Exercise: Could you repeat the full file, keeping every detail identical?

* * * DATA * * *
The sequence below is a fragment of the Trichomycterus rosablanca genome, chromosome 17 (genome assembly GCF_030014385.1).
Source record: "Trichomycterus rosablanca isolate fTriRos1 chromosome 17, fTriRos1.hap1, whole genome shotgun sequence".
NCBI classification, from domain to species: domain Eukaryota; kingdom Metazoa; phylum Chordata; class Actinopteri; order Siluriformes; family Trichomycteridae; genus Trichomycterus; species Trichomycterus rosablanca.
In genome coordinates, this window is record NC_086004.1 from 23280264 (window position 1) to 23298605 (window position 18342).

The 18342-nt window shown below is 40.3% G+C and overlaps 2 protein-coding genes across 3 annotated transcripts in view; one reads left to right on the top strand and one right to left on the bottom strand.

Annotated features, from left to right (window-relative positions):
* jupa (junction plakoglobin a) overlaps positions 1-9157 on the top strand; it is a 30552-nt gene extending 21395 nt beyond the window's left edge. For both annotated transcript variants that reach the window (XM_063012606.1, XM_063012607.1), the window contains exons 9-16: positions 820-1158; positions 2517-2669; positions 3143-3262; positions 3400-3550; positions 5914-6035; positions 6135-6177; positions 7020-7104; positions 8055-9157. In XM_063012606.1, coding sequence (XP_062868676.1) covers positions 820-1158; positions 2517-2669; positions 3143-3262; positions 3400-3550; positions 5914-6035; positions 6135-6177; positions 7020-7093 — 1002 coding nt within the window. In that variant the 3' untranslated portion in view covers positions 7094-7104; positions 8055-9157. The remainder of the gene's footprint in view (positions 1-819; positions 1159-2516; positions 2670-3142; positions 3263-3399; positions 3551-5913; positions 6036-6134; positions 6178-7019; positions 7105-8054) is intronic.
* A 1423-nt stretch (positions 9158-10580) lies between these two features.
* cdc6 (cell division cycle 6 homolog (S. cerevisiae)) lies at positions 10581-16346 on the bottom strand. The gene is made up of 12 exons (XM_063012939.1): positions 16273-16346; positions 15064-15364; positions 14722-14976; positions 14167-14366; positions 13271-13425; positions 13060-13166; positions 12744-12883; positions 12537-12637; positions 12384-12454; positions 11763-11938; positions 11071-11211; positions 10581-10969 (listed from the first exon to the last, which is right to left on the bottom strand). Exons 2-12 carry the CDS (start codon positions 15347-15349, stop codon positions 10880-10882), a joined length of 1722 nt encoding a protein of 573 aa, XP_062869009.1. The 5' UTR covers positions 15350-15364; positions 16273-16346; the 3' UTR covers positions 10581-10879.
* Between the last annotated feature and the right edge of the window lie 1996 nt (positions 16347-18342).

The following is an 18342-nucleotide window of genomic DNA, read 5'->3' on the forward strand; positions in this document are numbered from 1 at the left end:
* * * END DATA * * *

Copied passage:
The sequence below is a fragment of the Trichomycterus rosablanca genome, chromosome 17 (genome assembly GCF_030014385.1).
Source record: "Trichomycterus rosablanca isolate fTriRos1 chromosome 17, fTriRos1.hap1, whole genome shotgun sequence".
NCBI classification, from domain to species: domain Eukaryota; kingdom Metazoa; phylum Chordata; class Actinopteri; order Siluriformes; family Trichomycteridae; genus Trichomycterus; species Trichomycterus rosablanca.
In genome coordinates, this window is record NC_086004.1 from 23280264 (window position 1) to 23298605 (window position 18342).

The 18342-nt window shown below is 40.3% G+C and overlaps 2 protein-coding genes across 3 annotated transcripts in view; one reads left to right on the top strand and one right to left on the bottom strand.

Annotated features, from left to right (window-relative positions):
* jupa (junction plakoglobin a) overlaps positions 1-9157 on the top strand; it is a 30552-nt gene extending 21395 nt beyond the window's left edge. For both annotated transcript variants that reach the window (XM_063012606.1, XM_063012607.1), the window contains exons 9-16: positions 820-1158; positions 2517-2669; positions 3143-3262; positions 3400-3550; positions 5914-6035; positions 6135-6177; positions 7020-7104; positions 8055-9157. In XM_063012606.1, coding sequence (XP_062868676.1) covers positions 820-1158; positions 2517-2669; positions 3143-3262; positions 3400-3550; positions 5914-6035; positions 6135-6177; positions 7020-7093 — 1002 coding nt within the window. In that variant the 3' untranslated portion in view covers positions 7094-7104; positions 8055-9157. The remainder of the gene's footprint in view (positions 1-819; positions 1159-2516; positions 2670-3142; positions 3263-3399; positions 3551-5913; positions 6036-6134; positions 6178-7019; positions 7105-8054) is intronic.
* A 1423-nt stretch (positions 9158-10580) lies between these two features.
* cdc6 (cell division cycle 6 homolog (S. cerevisiae)) lies at positions 10581-16346 on the bottom strand. The gene is made up of 12 exons (XM_063012939.1): positions 16273-16346; positions 15064-15364; positions 14722-14976; positions 14167-14366; positions 13271-13425; positions 13060-13166; positions 12744-12883; positions 12537-12637; positions 12384-12454; positions 11763-11938; positions 11071-11211; positions 10581-10969 (listed from the first exon to the last, which is right to left on the bottom strand). Exons 2-12 carry the CDS (start codon positions 15347-15349, stop codon positions 10880-10882), a joined length of 1722 nt encoding a protein of 573 aa, XP_062869009.1. The 5' UTR covers positions 15350-15364; positions 16273-16346; the 3' UTR covers positions 10581-10879.
* Between the last annotated feature and the right edge of the window lie 1996 nt (positions 16347-18342).

The following is an 18342-nucleotide window of genomic DNA, read 5'->3' on the forward strand; positions in this document are numbered from 1 at the left end: